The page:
Pandora Radio Founder Tim Westergren had been one of the most vocal critics of the royalty rates that small online radio broadcasters were forced to pay per government edict. However, Tuesday’s announcement of an agreement between those webcasters and SoundExchange, the organization tasked by the recording industry to collect music royalties, has made him change his tune.
“We’re very, very pleased and very relieved to have this,” Westergren told the E-Commerce Times.
“For two years now we’ve been under the cloud of this royalty issue,” he said, referring to a controversial 2007 increase in rates. “This represents a long-term resolution to what has really been a life-threatening issue for this company. Having long-term rate stability will allow Pandora to continue into the indefinite future.”
What changed during two years of intense negotiations between SoundExchange and so-called pure-play webcasters? A decision to allow what SoundExchange is calling “innovative, experimental new terms” for paying artists’ royalties. It’s a formula that includes revenue sharing and stricter reporting requirements for the webcasters in exchange for a discount on the per-stream rates that had smaller online radio companies claiming they would have to go out of business if they had to pay them.
“The crux of this is the substantial reduction of per-song fees, which is what really threatened the whole webcasting industry when the ruling came out a couple of years ago,” Westergren said.
Willingness to Compromise
“We have steadfastly maintained that we were looking to find business solutions, and I think we’ve always pursued that approach,” SoundExchange Executive Director John Simson told the E-Commerce Times. “We look at webcasters as our partners. To the outside world, it’s easy to gloss over webcasters and see one group of services and lump them all together, and we saw them as an incredibly wide universe with different business models and different levels of services.”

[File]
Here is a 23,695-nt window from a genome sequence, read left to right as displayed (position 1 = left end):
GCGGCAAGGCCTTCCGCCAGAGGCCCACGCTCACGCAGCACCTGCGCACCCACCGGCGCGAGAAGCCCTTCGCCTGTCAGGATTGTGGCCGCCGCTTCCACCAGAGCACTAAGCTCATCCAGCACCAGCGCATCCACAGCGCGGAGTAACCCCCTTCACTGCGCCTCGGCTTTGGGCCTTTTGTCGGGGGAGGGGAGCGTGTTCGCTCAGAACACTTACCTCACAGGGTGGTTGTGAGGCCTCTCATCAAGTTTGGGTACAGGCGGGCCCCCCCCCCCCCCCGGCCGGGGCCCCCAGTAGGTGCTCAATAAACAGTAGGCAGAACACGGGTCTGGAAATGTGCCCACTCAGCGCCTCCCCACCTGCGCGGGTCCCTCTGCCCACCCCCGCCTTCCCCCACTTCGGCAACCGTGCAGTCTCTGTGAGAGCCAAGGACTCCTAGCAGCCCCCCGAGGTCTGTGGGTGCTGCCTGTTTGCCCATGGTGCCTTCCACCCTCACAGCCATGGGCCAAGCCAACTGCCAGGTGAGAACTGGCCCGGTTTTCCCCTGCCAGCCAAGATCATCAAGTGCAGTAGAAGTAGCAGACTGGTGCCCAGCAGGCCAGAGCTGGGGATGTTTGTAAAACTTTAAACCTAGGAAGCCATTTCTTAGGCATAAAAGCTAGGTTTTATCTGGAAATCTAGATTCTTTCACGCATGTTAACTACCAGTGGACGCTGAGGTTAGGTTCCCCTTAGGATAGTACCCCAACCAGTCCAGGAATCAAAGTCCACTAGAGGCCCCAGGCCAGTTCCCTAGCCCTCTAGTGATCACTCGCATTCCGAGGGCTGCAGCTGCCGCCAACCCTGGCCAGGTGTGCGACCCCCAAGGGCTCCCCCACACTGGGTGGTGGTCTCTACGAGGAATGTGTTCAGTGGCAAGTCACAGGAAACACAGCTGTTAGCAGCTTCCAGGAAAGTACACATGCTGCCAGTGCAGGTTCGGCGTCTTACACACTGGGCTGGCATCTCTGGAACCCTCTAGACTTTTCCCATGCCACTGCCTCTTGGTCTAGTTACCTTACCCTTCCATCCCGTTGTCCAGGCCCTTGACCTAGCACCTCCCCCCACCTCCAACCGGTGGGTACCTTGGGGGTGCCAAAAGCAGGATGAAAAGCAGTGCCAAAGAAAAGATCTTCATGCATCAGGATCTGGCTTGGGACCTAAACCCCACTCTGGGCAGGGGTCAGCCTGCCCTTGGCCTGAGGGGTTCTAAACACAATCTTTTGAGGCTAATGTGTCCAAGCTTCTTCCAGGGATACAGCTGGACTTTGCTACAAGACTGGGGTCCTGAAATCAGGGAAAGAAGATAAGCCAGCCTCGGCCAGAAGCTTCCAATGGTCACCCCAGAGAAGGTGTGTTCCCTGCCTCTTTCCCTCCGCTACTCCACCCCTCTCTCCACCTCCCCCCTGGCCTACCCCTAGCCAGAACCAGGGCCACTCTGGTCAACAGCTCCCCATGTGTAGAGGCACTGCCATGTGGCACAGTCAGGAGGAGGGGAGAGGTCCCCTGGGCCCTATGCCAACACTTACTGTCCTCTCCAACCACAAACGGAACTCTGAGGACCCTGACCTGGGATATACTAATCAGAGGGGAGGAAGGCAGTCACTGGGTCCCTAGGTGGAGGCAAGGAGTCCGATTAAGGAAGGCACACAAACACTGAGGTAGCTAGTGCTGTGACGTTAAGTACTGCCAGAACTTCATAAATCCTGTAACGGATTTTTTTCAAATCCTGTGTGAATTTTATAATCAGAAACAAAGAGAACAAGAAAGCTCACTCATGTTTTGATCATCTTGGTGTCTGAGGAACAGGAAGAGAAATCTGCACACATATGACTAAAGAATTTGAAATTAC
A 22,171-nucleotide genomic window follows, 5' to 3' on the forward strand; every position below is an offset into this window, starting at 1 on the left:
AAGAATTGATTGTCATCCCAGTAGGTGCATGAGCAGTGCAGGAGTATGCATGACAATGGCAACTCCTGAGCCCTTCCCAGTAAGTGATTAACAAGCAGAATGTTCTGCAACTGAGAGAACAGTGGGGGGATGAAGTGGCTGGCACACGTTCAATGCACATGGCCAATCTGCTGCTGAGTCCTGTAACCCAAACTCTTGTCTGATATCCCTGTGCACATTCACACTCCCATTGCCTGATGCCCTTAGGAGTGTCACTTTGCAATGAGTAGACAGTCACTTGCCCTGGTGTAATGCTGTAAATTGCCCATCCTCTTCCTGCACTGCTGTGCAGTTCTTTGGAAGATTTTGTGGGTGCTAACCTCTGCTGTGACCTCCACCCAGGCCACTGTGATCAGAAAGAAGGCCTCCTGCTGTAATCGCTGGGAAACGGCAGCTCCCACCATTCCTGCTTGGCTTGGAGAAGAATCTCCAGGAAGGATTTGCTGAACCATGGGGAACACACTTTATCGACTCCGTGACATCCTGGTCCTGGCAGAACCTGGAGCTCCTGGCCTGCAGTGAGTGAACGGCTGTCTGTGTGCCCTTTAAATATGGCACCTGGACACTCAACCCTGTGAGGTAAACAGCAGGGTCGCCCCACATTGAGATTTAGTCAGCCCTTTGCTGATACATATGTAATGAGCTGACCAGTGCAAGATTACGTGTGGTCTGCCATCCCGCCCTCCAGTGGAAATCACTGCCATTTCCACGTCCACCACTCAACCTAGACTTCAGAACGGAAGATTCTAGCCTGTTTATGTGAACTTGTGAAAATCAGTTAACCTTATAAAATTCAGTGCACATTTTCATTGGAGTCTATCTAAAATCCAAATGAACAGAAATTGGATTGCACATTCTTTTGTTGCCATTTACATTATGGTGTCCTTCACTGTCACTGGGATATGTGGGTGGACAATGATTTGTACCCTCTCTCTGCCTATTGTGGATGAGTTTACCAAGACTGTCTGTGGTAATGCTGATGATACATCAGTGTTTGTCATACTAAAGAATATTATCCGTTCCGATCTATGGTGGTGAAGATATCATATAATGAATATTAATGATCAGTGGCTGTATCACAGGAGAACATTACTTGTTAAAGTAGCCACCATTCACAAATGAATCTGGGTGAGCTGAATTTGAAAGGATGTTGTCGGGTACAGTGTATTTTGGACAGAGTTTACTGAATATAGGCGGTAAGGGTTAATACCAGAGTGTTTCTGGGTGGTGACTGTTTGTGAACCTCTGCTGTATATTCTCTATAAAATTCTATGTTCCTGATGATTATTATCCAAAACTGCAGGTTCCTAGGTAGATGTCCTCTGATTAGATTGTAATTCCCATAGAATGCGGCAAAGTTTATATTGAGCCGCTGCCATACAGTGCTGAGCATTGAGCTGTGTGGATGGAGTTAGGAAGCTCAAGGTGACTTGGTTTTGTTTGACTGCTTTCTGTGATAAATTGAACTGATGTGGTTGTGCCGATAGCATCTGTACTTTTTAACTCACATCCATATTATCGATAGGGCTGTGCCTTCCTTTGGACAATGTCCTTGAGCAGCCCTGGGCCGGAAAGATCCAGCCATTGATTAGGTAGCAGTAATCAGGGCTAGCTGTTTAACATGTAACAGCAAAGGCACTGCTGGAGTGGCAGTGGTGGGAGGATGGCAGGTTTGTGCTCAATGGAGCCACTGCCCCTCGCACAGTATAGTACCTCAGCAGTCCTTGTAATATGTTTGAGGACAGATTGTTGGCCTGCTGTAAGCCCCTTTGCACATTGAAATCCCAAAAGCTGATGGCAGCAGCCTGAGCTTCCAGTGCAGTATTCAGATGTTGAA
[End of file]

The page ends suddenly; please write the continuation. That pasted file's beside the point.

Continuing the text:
What raised the concerns of artists and copyright owners, Simson said, was the idea that they weren’t able to share in the tremendous growth in online radio over the past few years. “People were taking the experimental rates we had in 2003, paying us very tiny amounts of royalties, building audiences, and then flipping the companies. People were using our music to build businesses — we didn’t capture any of that value — and then they sold them.”
The new agreement sets up three levels of pure-play Web rates: large commercial webcasters that have annual revenue of more than US$1.25 million, smaller commercial outfits that earn at or less than $1.25 million, and webcasters that feature bundled, subscription or syndicated programming. Larger webcasters will pay whichever is greater: 25 percent of their revenue or a slightly lower version of the 2007 Copyright Royalty Board rates. Smaller webcasters can pay a percentage of total revenue or total expenses. The agreement is retroactive to 2006 and runs through 2015.
“While we’ve agreed to slightly lower per-stream rates for this category of services, we’re willing to put all of their revenue in the bucket,” Simson said.
The agreement ensures that as the nascent market grows, artists and webcasters can thrive together, he added, and perhaps encourage new services. “It took a while to get together, but it was a great meeting in the middle.”
Pandora’s Box of Relief
The agreement represents the recording industry’s realization that onerous royalty rates ultimately threaten their artists as well as webcasters, according to Westergren, who also serves as Pandora’s chief strategy officer.
“We play a tremendous variety of music,” he said. “The beauty of the Web is that it can accommodate a tremendous depth of catalog. In our case, 70 percent of our collection is independent, and most isn’t getting played on broadcast radio. Web radio is a vital outlet — a promotional outlet for artists.
“This is a huge day for us, but it’s huge for artists too,” Westergren added.
For Pandora, the ruling means it can continue to enjoy the growth it’s seen in new listeners, thanks to the rise of Internet radio applications on smartphones, especially Apple’s iPhone. Pandora gets as many as 70,000 new listeners a day, “and well over half come from mobile devices now,” Westergren said.
For Simson, the agreement represents the last piece of a three-part puzzle involving the digital world’s impact on musicians and record companies. SoundExchange completed deals earlier this year with the National Association of Broadcasters regarding simulcasts of terrestrial radio stations and with the Corporation for Public Broadcasting, along with other smaller commercial webcasters.
“It took a long time to work our way through all of this, but we have, and obviously I feel very excited,” Simson said. “We’re representing people who create great music, and we’re making sure they’re getting great value.”
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